Tag Archives: Inc.

Explainer: Appeals of New Jersey Workers’ Compensation Decisions

Decisions of a Workers’ Compensation Judge are appealable directly to the New Jersey Appellate Court. An appeal of the Workers’ Compensation Judge’s opinion must be made within 45 days of the entry of the final order. How does the appeals court rule where there was a disagreement between the doctors who testified in the workers’ compensation case?

The Scope of Review.

The scope of review by the Appellate Division is “the same as that on appeal in any non-jury case, that is, whether the findings made could reasonably have been reached on sufficient credible evidence present in the record, considering the proofs as a whole, with due regard to the opportunity of the one who heard the witnesses to judge of their credibility.” Close v. Kordulak Bros., 44 N.J. 589, 599 (1965), quoting State v. Johnson, 42 N.J. 146, 162 (1964).

Thus, the findings of fact made by a judge of compensation “are entitled to substantial deference.” Ramos v. M & F Fashions, Inc., 154 N.J. 583, 294 (1998). But how does the appeals court review cases where there was a significant split – a disagreement – between the doctors who testified in the workers’ compensation case? How does the Appellate Division review a case where the Trial Judge agrees with one side’s doctors over the other? Continue reading Explainer: Appeals of New Jersey Workers’ Compensation Decisions

Understanding the Notice and Statute of Limitations Defenses in New York

Greg LoisAn employer must provide statutory benefits to employees who have an accident and sustain an injury which arises out of and in the course of employment. It follows that an employer must be notified of the accident and any resulting injury, within a reasonable time, so that it has an opportunity to determine if the claimant is entitled to benefits, and the extent of those benefits, before it can be held responsible for compliance.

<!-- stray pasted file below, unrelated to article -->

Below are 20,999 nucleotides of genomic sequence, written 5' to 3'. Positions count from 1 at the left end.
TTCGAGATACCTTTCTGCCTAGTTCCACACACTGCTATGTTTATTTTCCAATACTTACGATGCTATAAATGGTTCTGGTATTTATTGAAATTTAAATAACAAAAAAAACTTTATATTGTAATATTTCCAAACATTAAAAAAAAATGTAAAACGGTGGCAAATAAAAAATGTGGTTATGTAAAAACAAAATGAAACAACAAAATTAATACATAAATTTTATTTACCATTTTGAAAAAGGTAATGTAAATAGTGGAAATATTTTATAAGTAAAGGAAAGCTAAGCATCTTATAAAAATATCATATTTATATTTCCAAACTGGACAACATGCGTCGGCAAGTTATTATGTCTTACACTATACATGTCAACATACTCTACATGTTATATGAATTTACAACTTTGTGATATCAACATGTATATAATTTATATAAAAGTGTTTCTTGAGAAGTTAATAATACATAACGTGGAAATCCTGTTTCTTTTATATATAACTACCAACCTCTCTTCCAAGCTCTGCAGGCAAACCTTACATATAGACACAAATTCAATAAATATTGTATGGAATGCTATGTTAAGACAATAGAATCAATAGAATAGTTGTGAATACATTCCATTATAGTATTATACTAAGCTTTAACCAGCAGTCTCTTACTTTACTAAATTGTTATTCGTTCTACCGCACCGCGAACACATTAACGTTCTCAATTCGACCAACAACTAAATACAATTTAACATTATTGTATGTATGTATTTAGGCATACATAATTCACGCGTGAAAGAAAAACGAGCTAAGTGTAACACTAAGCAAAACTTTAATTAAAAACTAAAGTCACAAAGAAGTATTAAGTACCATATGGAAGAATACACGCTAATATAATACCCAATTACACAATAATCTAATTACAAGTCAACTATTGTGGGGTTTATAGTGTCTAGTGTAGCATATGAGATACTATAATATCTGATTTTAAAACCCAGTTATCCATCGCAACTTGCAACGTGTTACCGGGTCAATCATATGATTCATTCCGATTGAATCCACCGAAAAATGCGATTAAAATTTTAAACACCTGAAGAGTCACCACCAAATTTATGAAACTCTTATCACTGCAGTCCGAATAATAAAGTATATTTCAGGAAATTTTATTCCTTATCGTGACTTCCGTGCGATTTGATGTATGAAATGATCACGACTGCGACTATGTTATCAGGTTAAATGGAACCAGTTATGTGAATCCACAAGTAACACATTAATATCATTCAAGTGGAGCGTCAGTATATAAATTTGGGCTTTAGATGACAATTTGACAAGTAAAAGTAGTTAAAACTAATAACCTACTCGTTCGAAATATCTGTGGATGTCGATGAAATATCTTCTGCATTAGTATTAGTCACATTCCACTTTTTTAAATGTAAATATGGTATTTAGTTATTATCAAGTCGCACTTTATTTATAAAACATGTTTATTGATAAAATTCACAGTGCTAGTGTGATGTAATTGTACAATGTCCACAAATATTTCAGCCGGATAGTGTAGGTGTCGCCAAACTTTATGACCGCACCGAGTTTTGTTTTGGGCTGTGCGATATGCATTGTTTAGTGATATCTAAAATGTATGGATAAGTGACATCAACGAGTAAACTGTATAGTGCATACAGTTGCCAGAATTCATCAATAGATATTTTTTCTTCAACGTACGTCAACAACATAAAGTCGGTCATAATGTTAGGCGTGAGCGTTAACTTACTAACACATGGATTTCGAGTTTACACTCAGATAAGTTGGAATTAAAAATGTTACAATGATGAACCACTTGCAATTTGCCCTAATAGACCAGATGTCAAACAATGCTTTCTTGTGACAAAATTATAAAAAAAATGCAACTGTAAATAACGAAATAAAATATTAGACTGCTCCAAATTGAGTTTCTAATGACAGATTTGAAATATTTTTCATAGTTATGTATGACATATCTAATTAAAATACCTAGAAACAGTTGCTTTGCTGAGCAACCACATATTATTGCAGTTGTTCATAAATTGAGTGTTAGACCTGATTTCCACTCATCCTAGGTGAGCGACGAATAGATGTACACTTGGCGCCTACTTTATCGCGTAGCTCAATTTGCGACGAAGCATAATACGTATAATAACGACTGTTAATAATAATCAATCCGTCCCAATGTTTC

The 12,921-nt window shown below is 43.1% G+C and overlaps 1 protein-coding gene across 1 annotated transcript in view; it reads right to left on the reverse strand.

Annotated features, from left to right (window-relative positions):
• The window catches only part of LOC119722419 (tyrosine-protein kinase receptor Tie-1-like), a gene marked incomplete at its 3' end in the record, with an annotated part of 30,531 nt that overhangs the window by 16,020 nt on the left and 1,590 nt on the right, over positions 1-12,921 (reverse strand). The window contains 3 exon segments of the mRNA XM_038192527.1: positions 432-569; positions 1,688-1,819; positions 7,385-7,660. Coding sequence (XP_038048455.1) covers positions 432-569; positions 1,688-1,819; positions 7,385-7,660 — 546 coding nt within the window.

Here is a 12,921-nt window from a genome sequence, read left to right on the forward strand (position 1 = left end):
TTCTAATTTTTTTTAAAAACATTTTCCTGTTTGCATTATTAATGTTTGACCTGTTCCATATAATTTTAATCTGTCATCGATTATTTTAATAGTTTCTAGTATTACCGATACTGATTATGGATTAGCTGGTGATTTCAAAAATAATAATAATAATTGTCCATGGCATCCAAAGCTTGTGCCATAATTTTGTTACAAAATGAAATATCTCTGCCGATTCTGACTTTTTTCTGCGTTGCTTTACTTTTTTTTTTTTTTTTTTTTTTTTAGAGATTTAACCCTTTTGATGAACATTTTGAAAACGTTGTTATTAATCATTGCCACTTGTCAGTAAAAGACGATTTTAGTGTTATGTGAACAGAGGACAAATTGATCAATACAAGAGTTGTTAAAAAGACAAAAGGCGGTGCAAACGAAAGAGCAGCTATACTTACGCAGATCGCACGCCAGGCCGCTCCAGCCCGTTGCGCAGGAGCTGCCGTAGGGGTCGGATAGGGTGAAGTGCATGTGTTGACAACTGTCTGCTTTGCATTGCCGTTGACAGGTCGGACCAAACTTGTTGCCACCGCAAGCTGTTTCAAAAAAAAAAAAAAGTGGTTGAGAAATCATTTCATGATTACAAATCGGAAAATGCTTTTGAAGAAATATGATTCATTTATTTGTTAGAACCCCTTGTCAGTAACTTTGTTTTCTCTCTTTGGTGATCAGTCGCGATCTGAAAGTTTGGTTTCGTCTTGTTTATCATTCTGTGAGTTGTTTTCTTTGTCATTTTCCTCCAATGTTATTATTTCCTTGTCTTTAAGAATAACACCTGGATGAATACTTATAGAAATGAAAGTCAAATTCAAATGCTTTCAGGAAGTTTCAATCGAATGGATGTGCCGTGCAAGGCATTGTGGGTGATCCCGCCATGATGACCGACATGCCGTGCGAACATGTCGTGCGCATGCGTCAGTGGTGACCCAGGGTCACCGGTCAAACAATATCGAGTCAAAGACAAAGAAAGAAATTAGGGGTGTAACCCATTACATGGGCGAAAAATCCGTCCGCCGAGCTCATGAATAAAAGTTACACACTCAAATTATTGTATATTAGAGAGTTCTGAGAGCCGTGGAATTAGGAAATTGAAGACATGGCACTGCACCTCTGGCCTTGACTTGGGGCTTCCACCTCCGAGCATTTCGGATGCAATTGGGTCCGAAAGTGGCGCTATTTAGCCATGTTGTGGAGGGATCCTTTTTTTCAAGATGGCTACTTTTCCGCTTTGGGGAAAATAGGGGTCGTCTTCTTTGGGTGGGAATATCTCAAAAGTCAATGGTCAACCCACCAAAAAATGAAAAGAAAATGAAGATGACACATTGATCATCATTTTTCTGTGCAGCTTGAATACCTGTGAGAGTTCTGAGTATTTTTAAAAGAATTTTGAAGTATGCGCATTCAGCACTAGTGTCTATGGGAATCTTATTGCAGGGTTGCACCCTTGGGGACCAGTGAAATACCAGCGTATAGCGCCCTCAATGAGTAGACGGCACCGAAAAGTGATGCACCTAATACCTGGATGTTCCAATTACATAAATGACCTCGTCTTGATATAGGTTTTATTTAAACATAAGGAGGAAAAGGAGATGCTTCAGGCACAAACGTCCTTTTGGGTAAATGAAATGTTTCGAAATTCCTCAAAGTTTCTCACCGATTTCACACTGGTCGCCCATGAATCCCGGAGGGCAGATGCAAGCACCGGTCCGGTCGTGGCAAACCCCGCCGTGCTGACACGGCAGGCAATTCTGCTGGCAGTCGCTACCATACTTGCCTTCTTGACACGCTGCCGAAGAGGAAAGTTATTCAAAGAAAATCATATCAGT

Notice to the Employer.

The employee must provide notice to the employer within 30 days after the accident causing injury or death to the employee. WCL §18. The notice should be in writing and provide:

  • The name and address of the employee;
  • The time of the accident causing the injury;
  • The place of the accident;
  • The nature of the injury sustained by the employee;
  • The cause of the injury; and
  • The signature of the employee, or a person on behalf of the injured employee.

​Manner of transmission.

If the notice is sent to the employer via mail, the notice must be sent via registered mail to the last known place of business. WCL § 18.

If the notice is delivered in person, notice must be handed to a partner (if it is a partnership) or someone authorized to receive process (if the employer is a corporation). WCL §18. Continue reading Understanding the Notice and Statute of Limitations Defenses in New York